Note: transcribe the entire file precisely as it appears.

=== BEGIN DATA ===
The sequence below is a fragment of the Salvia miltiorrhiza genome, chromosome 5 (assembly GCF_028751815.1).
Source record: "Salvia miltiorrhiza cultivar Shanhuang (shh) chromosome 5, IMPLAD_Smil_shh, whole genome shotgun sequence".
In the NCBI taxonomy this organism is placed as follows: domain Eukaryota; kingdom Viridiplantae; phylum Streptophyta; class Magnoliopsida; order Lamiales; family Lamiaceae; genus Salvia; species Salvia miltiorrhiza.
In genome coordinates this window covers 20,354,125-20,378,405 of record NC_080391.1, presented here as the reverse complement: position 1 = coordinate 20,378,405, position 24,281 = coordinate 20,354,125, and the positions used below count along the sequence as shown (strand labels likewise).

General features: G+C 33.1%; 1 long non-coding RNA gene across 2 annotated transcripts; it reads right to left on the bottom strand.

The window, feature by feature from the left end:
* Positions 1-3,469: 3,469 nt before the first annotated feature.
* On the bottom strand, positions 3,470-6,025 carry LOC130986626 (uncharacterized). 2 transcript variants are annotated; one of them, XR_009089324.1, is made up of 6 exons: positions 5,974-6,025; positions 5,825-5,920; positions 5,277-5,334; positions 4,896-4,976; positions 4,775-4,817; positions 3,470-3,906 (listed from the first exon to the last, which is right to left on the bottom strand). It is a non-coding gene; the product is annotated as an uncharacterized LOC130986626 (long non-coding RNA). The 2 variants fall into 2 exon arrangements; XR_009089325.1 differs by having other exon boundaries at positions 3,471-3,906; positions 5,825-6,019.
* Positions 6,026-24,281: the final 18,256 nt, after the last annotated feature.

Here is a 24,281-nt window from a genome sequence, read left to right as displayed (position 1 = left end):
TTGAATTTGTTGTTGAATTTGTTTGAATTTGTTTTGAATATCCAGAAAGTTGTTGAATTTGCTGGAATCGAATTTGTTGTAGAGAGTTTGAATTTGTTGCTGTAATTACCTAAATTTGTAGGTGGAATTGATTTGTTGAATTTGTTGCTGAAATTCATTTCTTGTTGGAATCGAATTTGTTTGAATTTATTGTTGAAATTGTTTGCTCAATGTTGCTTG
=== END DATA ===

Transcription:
The sequence below is a fragment of the Salvia miltiorrhiza genome, chromosome 5 (assembly GCF_028751815.1).
Source record: "Salvia miltiorrhiza cultivar Shanhuang (shh) chromosome 5, IMPLAD_Smil_shh, whole genome shotgun sequence".
In the NCBI taxonomy this organism is placed as follows: domain Eukaryota; kingdom Viridiplantae; phylum Streptophyta; class Magnoliopsida; order Lamiales; family Lamiaceae; genus Salvia; species Salvia miltiorrhiza.
In genome coordinates this window covers 20,354,125-20,378,405 of record NC_080391.1, presented here as the reverse complement: position 1 = coordinate 20,378,405, position 24,281 = coordinate 20,354,125, and the positions used below count along the sequence as shown (strand labels likewise).

General features: G+C 33.1%; 1 long non-coding RNA gene across 2 annotated transcripts; it reads right to left on the bottom strand.

The window, feature by feature from the left end:
* Positions 1-3,469: 3,469 nt before the first annotated feature.
* On the bottom strand, positions 3,470-6,025 carry LOC130986626 (uncharacterized). 2 transcript variants are annotated; one of them, XR_009089324.1, is made up of 6 exons: positions 5,974-6,025; positions 5,825-5,920; positions 5,277-5,334; positions 4,896-4,976; positions 4,775-4,817; positions 3,470-3,906 (listed from the first exon to the last, which is right to left on the bottom strand). It is a non-coding gene; the product is annotated as an uncharacterized LOC130986626 (long non-coding RNA). The 2 variants fall into 2 exon arrangements; XR_009089325.1 differs by having other exon boundaries at positions 3,471-3,906; positions 5,825-6,019.
* Positions 6,026-24,281: the final 18,256 nt, after the last annotated feature.

Here is a 24,281-nt window from a genome sequence, read left to right as displayed (position 1 = left end):
TTGAATTTGTTGTTGAATTTGTTTGAATTTGTTTTGAATATCCAGAAAGTTGTTGAATTTGCTGGAATCGAATTTGTTGTAGAGAGTTTGAATTTGTTGCTGTAATTACCTAAATTTGTAGGTGGAATTGATTTGTTGAATTTGTTGCTGAAATTCATTTCTTGTTGGAATCGAATTTGTTTGAATTTATTGTTGAAATTGTTTGCTCAATGTTGCTTG